In romance, the focus is on the development of the romantic relationship between the hero and heroine. The existence of a romantic suspense subgenre is evidence of how successfully these two can be blended. Mystery and romance don’t always mesh together as well, but some authors can pull it off. Josh Lanyon has brilliantly combined the two in his upcoming release, Snowball in Hell, about a police lieutenant and a crime reporter in LA during WWII.

Generally the story is either primarily a mystery with strong romantic elements, or primarily a romance. Your novel Sea of Suspicion succeeds as both, but the romance focus slightly outweighs the mystery, while in Clare London’s Blinded by His Eyes, the mystery takes center stage, with the romance playing a strong supporting role.


7.      I’ve heard tell that the success of romance stories hinges on the hero—any thoughts?

A: I agree that most female romance readers prefer a hero they can fall in love with, like I did with your Nick Archer in Sea of Suspicion. A romantic hero needs to be flawed but larger-than-life and have appealing aspects. He needs to care passionately about his goals, whatever they are. Ultimately, we need to see that he’s exactly who the heroine needs to be happy.


 8.      What draws you into a suspense story?

A: The same types of things draw me into a suspense story that draw me into any submission—a great voice, fully developed and strongly motivated characters, an intriguing premise/hook. Beyond that, a suspense author must be skilled at creating and sustaining tension. Pacing and emotion are very important elements in suspense.

9.      Favorite romantic suspense and mystery authors (not including your own authors)?

A: This is really tough but I’d probably go with Ngaio Marsh. I also love Mary Stewart, Elizabeth George, Martha Grimes, Cynthia Harrod-Eagles, Jacqueline Winspear, Ellis Peters, P.D. James, Dorothy Sayers, Margery Allingham and of course Dame Agatha.

10.  Sexuality in RS and Mystery. Are you seeing any changes in reader trends do you know?

A: Romances overall contain more heat than in years past, and erotic romance remains popular—but I think it’s easier to pull off an erotic contemporary, historical, SF or paranormal than an erotic romantic suspense. In RS, the romantic relationship develops in the crucible of danger and perhaps also suspicion. In an erotic romance, the relationship develops through sex, and if you’re combining the two, it’s difficult to balance the focus. You need to take your time with lovemaking scenes for them to be truly erotic, and this can cause problems of pacing and timing in a suspense novel.

I have no expectation for the sexual content of a submission, unless it’s an erotic romance submission. The level of heat must be dictated by what the story needs and how the author wishes to tell it.

11.  And onto the negative…What elements are grounds for immediate rejection? Pet peeves?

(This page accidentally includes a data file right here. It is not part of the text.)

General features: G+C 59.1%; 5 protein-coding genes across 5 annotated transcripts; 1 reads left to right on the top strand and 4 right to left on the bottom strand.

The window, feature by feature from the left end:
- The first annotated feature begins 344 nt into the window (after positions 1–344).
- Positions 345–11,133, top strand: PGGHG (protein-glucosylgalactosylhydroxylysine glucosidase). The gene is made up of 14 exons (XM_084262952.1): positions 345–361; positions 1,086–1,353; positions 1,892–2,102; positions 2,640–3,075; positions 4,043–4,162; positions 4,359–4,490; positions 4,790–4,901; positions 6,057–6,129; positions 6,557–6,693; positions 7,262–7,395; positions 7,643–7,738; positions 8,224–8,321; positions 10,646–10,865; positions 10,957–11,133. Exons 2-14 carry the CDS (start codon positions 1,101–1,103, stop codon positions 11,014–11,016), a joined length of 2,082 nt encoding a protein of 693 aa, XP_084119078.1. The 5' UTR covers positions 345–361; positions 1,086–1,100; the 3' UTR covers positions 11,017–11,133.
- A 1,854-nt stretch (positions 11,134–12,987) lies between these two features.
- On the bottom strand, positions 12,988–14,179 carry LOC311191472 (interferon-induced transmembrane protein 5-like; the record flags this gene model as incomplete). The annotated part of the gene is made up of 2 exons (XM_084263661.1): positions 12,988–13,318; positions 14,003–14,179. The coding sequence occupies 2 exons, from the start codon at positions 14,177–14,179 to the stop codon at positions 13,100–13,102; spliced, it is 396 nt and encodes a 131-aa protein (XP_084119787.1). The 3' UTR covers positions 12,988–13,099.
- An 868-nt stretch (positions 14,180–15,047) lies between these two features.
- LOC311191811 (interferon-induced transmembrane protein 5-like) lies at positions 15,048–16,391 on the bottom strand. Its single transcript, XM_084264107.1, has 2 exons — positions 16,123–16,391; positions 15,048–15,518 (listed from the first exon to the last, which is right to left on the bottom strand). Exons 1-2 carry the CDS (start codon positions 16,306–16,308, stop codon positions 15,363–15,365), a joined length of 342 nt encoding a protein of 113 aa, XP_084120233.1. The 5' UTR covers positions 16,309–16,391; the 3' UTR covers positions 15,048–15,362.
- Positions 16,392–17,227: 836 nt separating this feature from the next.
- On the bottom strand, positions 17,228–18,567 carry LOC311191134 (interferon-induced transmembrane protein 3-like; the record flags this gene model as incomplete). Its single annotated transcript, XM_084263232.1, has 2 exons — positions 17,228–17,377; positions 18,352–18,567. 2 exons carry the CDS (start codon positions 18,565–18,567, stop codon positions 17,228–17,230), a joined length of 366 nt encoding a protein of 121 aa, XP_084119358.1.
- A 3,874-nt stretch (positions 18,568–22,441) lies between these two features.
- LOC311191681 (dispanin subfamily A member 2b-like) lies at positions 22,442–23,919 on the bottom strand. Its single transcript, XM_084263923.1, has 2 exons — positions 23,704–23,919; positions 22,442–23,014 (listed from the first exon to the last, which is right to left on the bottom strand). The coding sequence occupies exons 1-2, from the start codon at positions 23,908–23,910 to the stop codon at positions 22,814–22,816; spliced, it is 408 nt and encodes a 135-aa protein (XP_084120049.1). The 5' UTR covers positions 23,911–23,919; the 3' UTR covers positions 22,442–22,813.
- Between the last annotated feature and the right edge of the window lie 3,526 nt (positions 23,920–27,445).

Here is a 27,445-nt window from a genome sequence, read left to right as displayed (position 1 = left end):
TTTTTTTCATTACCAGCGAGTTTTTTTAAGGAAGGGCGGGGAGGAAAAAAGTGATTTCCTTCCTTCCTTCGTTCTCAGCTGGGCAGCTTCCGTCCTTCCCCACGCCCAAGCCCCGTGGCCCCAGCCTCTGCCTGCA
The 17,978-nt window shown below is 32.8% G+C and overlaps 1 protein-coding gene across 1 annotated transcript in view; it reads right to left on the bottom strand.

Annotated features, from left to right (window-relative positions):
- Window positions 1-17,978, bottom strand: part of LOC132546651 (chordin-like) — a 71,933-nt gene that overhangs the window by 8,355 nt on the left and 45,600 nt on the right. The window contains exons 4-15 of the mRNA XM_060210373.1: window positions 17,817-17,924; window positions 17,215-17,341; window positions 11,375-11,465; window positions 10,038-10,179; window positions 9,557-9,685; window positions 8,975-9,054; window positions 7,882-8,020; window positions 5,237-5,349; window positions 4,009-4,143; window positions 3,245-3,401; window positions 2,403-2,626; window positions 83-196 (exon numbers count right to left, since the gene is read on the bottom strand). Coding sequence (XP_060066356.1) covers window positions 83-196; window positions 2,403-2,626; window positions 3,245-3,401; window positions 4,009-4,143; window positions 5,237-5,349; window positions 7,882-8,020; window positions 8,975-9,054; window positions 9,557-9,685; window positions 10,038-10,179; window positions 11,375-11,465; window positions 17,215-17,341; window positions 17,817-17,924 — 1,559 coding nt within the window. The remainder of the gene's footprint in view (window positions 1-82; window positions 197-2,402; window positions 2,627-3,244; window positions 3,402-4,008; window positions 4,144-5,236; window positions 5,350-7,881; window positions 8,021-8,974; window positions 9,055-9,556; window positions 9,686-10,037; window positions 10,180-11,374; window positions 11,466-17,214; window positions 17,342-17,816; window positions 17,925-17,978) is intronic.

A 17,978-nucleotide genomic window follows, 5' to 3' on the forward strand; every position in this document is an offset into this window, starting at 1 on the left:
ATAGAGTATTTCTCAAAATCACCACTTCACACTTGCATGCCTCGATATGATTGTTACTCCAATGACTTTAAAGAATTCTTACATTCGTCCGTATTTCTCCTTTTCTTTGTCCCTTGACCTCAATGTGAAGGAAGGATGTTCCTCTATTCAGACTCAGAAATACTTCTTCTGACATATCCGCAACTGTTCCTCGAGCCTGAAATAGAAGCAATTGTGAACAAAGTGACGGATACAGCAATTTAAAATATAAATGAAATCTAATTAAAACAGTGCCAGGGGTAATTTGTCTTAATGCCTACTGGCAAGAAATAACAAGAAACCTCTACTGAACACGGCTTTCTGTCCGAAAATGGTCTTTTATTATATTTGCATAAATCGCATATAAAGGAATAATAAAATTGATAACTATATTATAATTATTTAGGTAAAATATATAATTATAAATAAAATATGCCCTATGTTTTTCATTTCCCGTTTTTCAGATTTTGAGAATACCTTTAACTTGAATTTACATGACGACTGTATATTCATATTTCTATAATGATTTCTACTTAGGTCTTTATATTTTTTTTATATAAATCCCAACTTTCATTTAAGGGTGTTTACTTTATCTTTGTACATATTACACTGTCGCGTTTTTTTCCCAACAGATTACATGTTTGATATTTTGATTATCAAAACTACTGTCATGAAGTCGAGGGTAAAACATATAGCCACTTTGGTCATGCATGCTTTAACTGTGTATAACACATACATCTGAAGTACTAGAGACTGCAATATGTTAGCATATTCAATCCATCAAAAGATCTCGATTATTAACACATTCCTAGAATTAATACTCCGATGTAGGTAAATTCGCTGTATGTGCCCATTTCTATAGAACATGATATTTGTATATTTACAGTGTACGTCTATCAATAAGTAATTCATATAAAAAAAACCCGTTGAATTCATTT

A: One of my pet peeves is a lot of exposition in the first scene. I don’t necessarily immediately reject, but it’s a huge strike against, and unless there’s a strong reason for me to keep reading (maybe I’ve enjoyed books by this author before, or it’s a highly recommended referral, or the author has a great voice and a terrific premise), I will probably reject. Another pet peeve is an author who behaves badly online. I’m unlikely to be interested in a submission from an author who rants or is inconsiderate to readers, reviewers and other authors.

I have some personal dislikes, but I’d never reject an otherwise promising submission based on my own taste without first passing it on to another editor. For instance, I can be very squeamish about violence to children, depending on how it’s handled, so if a story involves molestation, killing or torture of a child in a way I can’t stomach, I might pass it along to a CP editor who’s more receptive to that subject matter.

In most cases, when I’m reading a submission, it simply comes down to whether the story holds my attention. If it’s hard for me to put down, and I find myself thinking about it when I’m cooking or driving, that’s a good sign.

12.  What do you like best about your job? Least?

My least favorite part of the job is rejecting a submission—especially a manuscript from one of my authors, or from a referred author, or a revised-and-resubmitted one. But the upsides of editing make up for this.

I love discovering new voices and working with authors, who constantly amaze me with their creative imaginations. If I spot a problem in a story, such as with the conflict or motivation, or the clues not quite adding up the right way, I’m always impressed by the clever solutions writers dream up. It’s so rewarding to see a ms go from its raw state to the polished product, and see my authors garner well-earned reviews and awards. It’s also a great feeling when I receive a submission in my inbox from someone who was referred by one of my authors.

25 comments:

Marcelle Dubé said...

Excellent interview, Toni. Thanks for introducing us to Deb. And welcome to NYUS, Deb. It was interesting getting to know you and your preferences.

Adrienne Giordano said...